From her Tumblr*:
Pro-vaccine advocacy is not the same as advocating for the rights of autistic people or being anti-ableism. Pro-vaccine advocacy can sometimes repeat the same pernicious, ableist myths about autistic people which are so embedded in the anti-vaccine movement.She's absolutely 100% right; where the anti-vaccine activists' rhetoric implies that it's better for one's child --- and other people's children, for that matter --- to contract potentially life-threatening, vaccine-preventable diseases than to be autistic, the pro-vaccine camp usually responds with "Nobody wants to have an autistic child, autism is a terrible tragedy and we should hurry up and find a cure, but ..."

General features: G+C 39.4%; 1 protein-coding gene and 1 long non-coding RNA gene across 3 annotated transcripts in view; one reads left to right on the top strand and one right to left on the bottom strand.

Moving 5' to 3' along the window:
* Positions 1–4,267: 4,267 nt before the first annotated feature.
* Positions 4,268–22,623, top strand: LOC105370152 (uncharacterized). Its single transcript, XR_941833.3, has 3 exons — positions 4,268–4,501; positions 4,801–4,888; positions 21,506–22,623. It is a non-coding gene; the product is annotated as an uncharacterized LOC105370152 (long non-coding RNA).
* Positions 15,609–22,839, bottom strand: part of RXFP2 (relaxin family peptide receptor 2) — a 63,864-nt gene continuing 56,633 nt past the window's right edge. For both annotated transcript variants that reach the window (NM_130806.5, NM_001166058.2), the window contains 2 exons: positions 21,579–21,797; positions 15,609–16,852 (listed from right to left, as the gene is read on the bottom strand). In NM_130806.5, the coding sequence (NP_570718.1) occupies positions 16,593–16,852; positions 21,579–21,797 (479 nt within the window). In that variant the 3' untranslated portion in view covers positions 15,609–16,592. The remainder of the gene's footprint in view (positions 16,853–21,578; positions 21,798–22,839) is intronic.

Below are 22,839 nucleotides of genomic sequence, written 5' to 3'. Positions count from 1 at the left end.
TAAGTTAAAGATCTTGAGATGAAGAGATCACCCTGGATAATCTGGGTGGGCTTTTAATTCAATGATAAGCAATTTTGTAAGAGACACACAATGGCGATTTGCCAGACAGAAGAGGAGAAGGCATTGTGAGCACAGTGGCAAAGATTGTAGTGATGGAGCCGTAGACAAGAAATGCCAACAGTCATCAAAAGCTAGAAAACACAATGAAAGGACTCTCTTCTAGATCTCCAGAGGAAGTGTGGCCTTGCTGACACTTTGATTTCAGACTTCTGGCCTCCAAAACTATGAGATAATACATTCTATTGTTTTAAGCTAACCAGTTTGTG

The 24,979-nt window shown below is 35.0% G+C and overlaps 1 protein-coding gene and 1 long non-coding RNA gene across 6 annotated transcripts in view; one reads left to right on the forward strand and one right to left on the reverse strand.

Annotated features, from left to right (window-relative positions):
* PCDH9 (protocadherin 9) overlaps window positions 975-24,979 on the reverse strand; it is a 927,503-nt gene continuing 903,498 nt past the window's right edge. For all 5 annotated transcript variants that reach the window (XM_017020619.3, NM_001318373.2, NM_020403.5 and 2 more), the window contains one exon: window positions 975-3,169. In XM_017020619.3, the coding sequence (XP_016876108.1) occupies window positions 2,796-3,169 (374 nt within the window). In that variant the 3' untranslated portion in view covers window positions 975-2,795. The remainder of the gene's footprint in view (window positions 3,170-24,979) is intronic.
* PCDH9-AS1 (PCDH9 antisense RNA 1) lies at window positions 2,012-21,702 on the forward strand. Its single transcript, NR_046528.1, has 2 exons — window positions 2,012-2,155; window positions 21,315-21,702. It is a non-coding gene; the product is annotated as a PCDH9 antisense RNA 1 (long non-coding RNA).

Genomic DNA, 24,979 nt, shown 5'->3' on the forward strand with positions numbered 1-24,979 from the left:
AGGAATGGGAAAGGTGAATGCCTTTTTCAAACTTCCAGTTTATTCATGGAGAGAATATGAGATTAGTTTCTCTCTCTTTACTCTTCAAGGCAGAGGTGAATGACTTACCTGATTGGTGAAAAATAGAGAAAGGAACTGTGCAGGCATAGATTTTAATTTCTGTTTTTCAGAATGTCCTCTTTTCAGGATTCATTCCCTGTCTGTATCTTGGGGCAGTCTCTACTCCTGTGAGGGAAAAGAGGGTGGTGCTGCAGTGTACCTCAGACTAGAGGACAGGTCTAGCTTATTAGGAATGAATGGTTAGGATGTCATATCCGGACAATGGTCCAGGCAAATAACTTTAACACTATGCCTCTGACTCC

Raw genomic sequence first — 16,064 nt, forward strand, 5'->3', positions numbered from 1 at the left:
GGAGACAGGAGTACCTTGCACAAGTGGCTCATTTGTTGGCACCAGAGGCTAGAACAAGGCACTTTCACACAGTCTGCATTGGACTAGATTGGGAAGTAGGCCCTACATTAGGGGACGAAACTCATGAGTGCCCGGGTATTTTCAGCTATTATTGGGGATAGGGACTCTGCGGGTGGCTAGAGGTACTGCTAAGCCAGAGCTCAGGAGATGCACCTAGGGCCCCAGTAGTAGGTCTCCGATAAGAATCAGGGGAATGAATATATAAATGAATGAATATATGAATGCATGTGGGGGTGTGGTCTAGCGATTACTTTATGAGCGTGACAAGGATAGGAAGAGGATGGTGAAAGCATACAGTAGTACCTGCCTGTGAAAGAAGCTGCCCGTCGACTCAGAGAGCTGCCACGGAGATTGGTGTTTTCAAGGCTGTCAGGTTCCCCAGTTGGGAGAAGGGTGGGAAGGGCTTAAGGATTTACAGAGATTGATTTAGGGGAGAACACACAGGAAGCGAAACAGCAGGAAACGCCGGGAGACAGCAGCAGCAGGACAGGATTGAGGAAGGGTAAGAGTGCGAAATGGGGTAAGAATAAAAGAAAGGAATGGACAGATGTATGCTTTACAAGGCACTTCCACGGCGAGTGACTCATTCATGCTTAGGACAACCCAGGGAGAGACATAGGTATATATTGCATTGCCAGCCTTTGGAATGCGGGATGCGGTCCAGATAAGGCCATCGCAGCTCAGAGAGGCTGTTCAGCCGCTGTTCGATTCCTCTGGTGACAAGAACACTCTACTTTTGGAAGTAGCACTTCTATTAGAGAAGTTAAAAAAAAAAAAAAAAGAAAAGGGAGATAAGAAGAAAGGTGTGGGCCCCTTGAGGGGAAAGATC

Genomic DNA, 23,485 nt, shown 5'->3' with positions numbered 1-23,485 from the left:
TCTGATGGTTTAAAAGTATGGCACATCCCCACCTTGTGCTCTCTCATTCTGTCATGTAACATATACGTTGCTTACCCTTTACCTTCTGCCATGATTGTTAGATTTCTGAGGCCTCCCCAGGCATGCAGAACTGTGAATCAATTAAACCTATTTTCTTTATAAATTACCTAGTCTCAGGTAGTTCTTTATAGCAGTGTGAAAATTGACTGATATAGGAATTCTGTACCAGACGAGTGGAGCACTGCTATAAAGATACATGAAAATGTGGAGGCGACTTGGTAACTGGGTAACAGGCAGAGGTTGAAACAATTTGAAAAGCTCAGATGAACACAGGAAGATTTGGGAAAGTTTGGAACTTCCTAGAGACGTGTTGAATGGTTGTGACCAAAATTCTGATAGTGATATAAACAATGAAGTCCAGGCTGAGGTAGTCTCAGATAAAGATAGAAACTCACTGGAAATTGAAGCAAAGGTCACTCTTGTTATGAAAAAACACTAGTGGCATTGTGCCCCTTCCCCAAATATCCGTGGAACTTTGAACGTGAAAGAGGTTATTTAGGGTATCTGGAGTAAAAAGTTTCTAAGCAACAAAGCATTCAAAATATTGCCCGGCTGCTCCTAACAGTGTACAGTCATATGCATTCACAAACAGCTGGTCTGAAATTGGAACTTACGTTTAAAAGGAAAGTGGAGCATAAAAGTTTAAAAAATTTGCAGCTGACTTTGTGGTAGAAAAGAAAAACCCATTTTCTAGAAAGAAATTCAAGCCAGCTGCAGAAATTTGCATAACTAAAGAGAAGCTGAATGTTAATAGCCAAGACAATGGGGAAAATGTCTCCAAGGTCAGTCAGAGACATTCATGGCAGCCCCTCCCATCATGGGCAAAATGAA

It's a conciliatory tactic, meant to convey empathy for the clearly-distraught parents who blame vaccines for their children's disability. And that's good, as far as it goes; everyone deserves to be treated respectfully, and to have their feelings acknowledged and respected when they're debating emotionally-charged subjects.
A discourse that rests on the premise that autistic people should not exist isn't one that respects autistic people. It also implies that there are no autistic people participating in, or watching, the debate, and that's just not true. We're here, we have a personal stake in these issues; we deserve to be equal participants in the public discourse around autism.
*I can link to the post itself, but currently if I do that you're not able to read it --- other text overlaps with it. This is one of the many reasons Tumblr fails to appeal to me.